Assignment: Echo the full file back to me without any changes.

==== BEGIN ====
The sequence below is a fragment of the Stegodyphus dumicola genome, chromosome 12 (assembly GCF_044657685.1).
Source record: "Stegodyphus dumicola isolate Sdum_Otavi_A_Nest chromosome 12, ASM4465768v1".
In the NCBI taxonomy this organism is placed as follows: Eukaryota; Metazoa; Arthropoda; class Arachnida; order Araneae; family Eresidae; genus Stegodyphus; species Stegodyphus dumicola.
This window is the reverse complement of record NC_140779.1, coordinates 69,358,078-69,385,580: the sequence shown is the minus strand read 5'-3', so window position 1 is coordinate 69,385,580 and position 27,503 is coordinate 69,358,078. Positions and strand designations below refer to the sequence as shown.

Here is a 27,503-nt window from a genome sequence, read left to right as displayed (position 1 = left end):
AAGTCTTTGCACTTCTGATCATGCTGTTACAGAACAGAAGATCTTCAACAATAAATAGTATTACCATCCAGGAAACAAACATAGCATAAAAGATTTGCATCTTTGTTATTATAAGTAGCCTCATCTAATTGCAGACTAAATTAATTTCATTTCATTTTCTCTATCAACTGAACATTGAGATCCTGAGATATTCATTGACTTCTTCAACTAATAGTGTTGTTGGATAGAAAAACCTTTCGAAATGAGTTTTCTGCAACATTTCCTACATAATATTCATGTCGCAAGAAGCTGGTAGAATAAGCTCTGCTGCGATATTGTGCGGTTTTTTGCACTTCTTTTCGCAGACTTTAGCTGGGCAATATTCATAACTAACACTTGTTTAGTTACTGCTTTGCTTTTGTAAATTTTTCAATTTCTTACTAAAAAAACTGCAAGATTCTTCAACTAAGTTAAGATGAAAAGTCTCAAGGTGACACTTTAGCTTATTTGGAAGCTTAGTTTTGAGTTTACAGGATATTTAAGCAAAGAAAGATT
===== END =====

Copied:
The sequence below is a fragment of the Stegodyphus dumicola genome, chromosome 12 (assembly GCF_044657685.1).
Source record: "Stegodyphus dumicola isolate Sdum_Otavi_A_Nest chromosome 12, ASM4465768v1".
In the NCBI taxonomy this organism is placed as follows: Eukaryota; Metazoa; Arthropoda; class Arachnida; order Araneae; family Eresidae; genus Stegodyphus; species Stegodyphus dumicola.
This window is the reverse complement of record NC_140779.1, coordinates 69,358,078-69,385,580: the sequence shown is the minus strand read 5'-3', so window position 1 is coordinate 69,385,580 and position 27,503 is coordinate 69,358,078. Positions and strand designations below refer to the sequence as shown.

Here is a 27,503-nt window from a genome sequence, read left to right as displayed (position 1 = left end):
AAGTCTTTGCACTTCTGATCATGCTGTTACAGAACAGAAGATCTTCAACAATAAATAGTATTACCATCCAGGAAACAAACATAGCATAAAAGATTTGCATCTTTGTTATTATAAGTAGCCTCATCTAATTGCAGACTAAATTAATTTCATTTCATTTTCTCTATCAACTGAACATTGAGATCCTGAGATATTCATTGACTTCTTCAACTAATAGTGTTGTTGGATAGAAAAACCTTTCGAAATGAGTTTTCTGCAACATTTCCTACATAATATTCATGTCGCAAGAAGCTGGTAGAATAAGCTCTGCTGCGATATTGTGCGGTTTTTTGCACTTCTTTTCGCAGACTTTAGCTGGGCAATATTCATAACTAACACTTGTTTAGTTACTGCTTTGCTTTTGTAAATTTTTCAATTTCTTACTAAAAAAACTGCAAGATTCTTCAACTAAGTTAAGATGAAAAGTCTCAAGGTGACACTTTAGCTTATTTGGAAGCTTAGTTTTGAGTTTACAGGATATTTAAGCAAAGAAAGATT